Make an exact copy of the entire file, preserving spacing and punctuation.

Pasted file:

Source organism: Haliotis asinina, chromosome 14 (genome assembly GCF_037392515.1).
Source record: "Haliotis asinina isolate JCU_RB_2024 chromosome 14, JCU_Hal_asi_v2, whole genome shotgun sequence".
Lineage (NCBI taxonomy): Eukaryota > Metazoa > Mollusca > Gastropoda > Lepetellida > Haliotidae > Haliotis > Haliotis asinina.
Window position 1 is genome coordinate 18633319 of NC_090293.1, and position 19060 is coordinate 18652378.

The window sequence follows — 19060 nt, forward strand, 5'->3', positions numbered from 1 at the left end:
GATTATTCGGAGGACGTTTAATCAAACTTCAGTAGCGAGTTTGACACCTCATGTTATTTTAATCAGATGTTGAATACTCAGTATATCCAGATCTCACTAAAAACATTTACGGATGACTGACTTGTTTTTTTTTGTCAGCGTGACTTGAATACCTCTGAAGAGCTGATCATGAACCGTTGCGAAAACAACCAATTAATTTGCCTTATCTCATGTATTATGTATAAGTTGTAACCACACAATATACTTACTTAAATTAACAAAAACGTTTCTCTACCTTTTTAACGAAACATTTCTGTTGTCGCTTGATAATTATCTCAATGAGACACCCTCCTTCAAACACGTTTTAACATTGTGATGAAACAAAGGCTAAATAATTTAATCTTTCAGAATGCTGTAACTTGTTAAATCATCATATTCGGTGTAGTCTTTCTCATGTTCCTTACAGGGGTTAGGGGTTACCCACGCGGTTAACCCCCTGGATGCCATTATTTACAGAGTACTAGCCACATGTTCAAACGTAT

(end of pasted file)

Source organism: Haliotis asinina, chromosome 14 (genome assembly GCF_037392515.1).
Source record: "Haliotis asinina isolate JCU_RB_2024 chromosome 14, JCU_Hal_asi_v2, whole genome shotgun sequence".
Lineage (NCBI taxonomy): Eukaryota > Metazoa > Mollusca > Gastropoda > Lepetellida > Haliotidae > Haliotis > Haliotis asinina.
Window position 1 is genome coordinate 18633319 of NC_090293.1, and position 19060 is coordinate 18652378.

The window sequence follows — 19060 nt, forward strand, 5'->3', positions numbered from 1 at the left end:
GATTATTCGGAGGACGTTTAATCAAACTTCAGTAGCGAGTTTGACACCTCATGTTATTTTAATCAGATGTTGAATACTCAGTATATCCAGATCTCACTAAAAACATTTACGGATGACTGACTTGTTTTTTTTTGTCAGCGTGACTTGAATACCTCTGAAGAGCTGATCATGAACCGTTGCGAAAACAACCAATTAATTTGCCTTATCTCATGTATTATGTATAAGTTGTAACCACACAATATACTTACTTAAATTAACAAAAACGTTTCTCTACCTTTTTAACGAAACATTTCTGTTGTCGCTTGATAATTATCTCAATGAGACACCCTCCTTCAAACACGTTTTAACATTGTGATGAAACAAAGGCTAAATAATTTAATCTTTCAGAATGCTGTAACTTGTTAAATCATCATATTCGGTGTAGTCTTTCTCATGTTCCTTACAGGGGTTAGGGGTTACCCACGCGGTTAACCCCCTGGATGCCATTATTTACAGAGTACTAGCCACATGTTCAAACGTAT